Solar panels have a reputation as being unsightly, but this U.S. Department of Energy Solar Decathlon show home sheds the stereotype that photovoltaic arrays are eyesores.
Porches are a beloved element of the Southern vernacular and lifestyle, traditionally serving as an extension of the indoors—a shady place to gather, socialize, or share a meal. So when the students of Appalachian State University in Boone, North Carolina, entered the Solar Decathlon, a biennial energy-efficient residential design competition, the iconic space figured prominently in their concept. “We wanted to share the context of the region,” says Chad Everhart, an architect and the faculty advisor to the 30 students who worked on the project. But beyond simply paying homage to its traditional role, the Appalachian State students recast the porch as a power generator, integrating architecture and engineering in a surprising and elegant way.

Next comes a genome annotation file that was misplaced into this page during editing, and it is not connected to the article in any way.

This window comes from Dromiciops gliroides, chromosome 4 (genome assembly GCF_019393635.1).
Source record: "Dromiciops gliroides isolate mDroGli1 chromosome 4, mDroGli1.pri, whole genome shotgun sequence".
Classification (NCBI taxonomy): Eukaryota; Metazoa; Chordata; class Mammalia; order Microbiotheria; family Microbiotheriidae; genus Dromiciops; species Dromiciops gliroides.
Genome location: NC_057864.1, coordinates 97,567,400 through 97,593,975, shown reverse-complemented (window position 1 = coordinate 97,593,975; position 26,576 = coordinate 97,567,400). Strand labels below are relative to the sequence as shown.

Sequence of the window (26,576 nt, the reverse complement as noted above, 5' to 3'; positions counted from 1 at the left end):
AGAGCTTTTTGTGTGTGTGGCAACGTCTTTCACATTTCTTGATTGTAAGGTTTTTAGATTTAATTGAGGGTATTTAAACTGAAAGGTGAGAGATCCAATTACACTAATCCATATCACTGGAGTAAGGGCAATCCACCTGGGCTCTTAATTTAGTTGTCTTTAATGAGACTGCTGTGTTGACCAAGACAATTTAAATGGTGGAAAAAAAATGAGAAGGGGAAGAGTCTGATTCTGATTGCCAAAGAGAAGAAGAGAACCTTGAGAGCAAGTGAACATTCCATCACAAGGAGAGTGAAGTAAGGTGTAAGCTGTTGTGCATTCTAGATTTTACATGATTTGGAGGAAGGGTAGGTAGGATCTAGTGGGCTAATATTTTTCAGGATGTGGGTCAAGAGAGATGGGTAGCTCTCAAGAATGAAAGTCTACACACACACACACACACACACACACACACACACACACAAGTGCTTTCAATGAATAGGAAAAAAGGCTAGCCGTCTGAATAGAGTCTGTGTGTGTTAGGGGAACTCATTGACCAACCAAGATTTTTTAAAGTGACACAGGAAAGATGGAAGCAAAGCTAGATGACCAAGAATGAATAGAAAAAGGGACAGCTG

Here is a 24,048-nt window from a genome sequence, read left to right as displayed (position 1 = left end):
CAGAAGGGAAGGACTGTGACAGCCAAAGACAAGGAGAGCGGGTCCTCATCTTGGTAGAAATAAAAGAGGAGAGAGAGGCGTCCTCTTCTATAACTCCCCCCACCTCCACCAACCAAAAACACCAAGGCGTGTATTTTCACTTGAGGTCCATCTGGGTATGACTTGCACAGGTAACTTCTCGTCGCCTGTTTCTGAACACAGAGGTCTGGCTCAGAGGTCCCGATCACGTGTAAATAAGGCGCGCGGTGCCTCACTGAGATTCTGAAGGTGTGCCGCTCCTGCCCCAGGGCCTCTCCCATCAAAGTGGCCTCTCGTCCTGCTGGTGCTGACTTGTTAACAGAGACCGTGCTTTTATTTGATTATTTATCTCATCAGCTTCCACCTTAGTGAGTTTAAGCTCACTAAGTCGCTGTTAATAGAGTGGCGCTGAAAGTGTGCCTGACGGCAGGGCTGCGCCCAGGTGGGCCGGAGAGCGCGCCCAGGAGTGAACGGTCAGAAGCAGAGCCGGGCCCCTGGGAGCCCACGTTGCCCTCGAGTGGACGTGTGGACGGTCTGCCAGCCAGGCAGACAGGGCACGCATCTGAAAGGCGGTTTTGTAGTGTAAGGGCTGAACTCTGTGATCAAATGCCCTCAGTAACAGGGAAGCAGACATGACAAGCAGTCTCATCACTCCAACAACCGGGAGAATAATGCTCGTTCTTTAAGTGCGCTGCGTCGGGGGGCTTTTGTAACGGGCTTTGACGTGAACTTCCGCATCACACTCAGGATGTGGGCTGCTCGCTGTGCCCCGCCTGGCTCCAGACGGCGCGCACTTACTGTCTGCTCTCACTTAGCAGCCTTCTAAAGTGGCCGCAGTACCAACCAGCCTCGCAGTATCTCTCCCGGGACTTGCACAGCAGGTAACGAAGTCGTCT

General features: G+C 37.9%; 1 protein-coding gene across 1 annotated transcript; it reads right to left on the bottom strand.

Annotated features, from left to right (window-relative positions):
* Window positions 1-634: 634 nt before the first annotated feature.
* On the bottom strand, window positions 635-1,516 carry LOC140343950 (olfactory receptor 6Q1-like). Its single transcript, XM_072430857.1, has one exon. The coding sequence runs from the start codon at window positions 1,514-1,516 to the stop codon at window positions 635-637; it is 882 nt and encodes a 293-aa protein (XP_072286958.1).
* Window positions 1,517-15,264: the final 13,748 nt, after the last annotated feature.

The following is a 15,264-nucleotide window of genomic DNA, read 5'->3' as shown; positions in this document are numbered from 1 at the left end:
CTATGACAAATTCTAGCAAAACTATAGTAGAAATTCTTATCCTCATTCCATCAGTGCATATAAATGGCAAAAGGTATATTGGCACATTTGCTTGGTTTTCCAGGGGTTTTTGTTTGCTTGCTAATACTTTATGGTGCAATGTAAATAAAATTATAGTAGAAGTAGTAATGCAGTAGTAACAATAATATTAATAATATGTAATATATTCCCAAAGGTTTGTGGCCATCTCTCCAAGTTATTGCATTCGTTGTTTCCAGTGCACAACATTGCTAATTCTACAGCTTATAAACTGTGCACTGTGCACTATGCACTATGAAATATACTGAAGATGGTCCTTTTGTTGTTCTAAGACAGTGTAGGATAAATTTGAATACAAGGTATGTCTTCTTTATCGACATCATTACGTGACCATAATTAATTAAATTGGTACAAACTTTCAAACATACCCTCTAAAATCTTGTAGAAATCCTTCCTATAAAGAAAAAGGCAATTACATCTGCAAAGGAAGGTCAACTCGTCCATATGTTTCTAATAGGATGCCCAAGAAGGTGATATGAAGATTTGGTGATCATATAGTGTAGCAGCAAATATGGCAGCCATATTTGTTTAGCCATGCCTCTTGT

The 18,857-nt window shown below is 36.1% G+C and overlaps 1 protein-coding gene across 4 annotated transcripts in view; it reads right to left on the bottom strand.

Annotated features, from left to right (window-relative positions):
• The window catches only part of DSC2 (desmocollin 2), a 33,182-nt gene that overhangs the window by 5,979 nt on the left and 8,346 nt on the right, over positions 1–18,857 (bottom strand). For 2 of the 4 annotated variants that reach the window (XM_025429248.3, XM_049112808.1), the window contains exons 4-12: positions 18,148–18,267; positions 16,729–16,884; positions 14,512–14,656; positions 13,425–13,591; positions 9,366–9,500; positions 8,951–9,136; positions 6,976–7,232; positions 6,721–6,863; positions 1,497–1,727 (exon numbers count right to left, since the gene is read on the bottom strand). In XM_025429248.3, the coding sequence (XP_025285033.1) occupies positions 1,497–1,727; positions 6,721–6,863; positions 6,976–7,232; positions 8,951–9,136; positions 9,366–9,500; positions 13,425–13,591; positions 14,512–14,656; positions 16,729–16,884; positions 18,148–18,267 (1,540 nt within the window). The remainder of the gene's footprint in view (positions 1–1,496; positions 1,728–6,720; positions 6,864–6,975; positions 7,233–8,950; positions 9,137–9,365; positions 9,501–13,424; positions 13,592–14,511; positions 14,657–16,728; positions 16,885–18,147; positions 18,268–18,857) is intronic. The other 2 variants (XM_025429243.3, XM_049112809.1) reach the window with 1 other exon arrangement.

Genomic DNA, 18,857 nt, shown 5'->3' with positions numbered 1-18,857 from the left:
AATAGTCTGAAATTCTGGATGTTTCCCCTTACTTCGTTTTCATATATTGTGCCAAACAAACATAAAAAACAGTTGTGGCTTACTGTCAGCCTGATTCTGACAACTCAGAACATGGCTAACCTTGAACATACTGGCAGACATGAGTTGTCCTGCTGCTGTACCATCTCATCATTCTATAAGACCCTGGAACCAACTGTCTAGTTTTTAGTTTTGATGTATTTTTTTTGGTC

“We didn’t want to just tack solar panels onto the house; we wanted to integrate them with the design,” says Chelsea Royall, a graduate student and the project’s design director. To that end, the team installed a canopy of 42 bifacial solar panels by Sanyo atop a white pine trellis. The flat panels, which collect energy from direct light above and reflected light below, maximize the amount of energy generated per square foot by the 8.2 kW array. “The porch wouldn’t be nearly as enjoyable if we used regular solar panels,” says Royall. “Light filters through these, and opens up the whole space. It’s a different way to use solar panels that shows how beautiful they can be.” Today, the house, which won the Decathlon’s coveted People’s Choice Award, stands on the university’s campus, a thoughtful marriage of technology and aesthetics.